My Engineer's Notebook: Jenn T. Dandrea
Jenn T. Dandrea is a liaison engineer for the 747 airplane program at Boeing Co., where she repairs and replaces damaged or broken aircraft parts during manufacturing at the company's facility in Everett, WA. Jenn, who served as an intern with ASME's Early Career Leadership Intern Program to Serve Engineering (ECLIPSE) from 2008 – 2009, is also a triathlete and is currently training for a half-Iron Man competition. She is the past chair of ASME's Western Washington Section, and a member of the Committee on Early Career Development and the Volunteer Orientation and Leadership Training (VOLT) Development Committee. She has been an ASME member since 2004.
What's inside your engineer's notebook?
There are lists of airplane part numbers and airplane issues I have to look at. There are also phone numbers of people I have to contact, and checklists of what I need to take care of during the day. It's got work stuff. It's got personal stuff. And it's got lots of doodling.
Whose notebook would you most like to peek into? Why?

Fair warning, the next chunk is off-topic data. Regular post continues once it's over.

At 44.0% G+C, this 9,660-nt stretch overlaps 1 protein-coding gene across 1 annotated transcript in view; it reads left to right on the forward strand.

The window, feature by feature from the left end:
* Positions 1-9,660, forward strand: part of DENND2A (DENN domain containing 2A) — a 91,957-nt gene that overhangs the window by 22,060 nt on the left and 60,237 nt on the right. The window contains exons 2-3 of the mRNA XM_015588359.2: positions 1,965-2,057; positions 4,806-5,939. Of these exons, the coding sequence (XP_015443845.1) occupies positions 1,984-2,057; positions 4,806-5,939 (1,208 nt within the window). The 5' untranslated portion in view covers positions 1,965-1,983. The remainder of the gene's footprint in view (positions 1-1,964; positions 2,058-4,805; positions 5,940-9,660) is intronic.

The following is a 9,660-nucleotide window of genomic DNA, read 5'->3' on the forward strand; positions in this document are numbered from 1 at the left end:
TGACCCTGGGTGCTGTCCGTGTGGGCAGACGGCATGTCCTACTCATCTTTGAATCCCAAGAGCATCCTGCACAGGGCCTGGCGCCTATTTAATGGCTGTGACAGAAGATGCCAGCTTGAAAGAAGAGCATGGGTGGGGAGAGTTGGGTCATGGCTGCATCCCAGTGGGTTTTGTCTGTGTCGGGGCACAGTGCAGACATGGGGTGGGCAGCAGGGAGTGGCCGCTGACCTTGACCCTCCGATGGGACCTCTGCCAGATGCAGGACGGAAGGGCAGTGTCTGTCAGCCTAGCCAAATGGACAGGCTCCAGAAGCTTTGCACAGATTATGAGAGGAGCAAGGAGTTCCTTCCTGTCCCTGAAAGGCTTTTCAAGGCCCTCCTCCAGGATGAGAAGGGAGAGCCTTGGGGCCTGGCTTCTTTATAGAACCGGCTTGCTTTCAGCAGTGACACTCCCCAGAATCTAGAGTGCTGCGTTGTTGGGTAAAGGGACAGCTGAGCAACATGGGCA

Joe Sutter. He's considered the "Father of the 747," which is the program I work on right now. I recently read his book (747: Creating the World's First Jumbo Jet and Other Adventures from a Life in Aviation), which is probably very similar to looking into somebody's notebook, although it wasn't very technical. It's all about changing the JetAge of the world – going from small passenger airplanes to the 747, which is the largest commercial airplane that we have. Joe started out at Boeing as an engineer, and worked his way up to become vice-president of the program. It would be really interesting to see what his daily tasks were as an engineer on the program. It's 2012, and I'm working on two sections of that airplane — the 41-section, or nose of the airplane, and the 44-section, where the wings meet the body. They're two very critical sections of the airplane. And we still work to documents and design drawings that were done in 1967. We have not updated them. Looking at his notebook would not only be valuable for the information, it would also be valuable for my job and my career.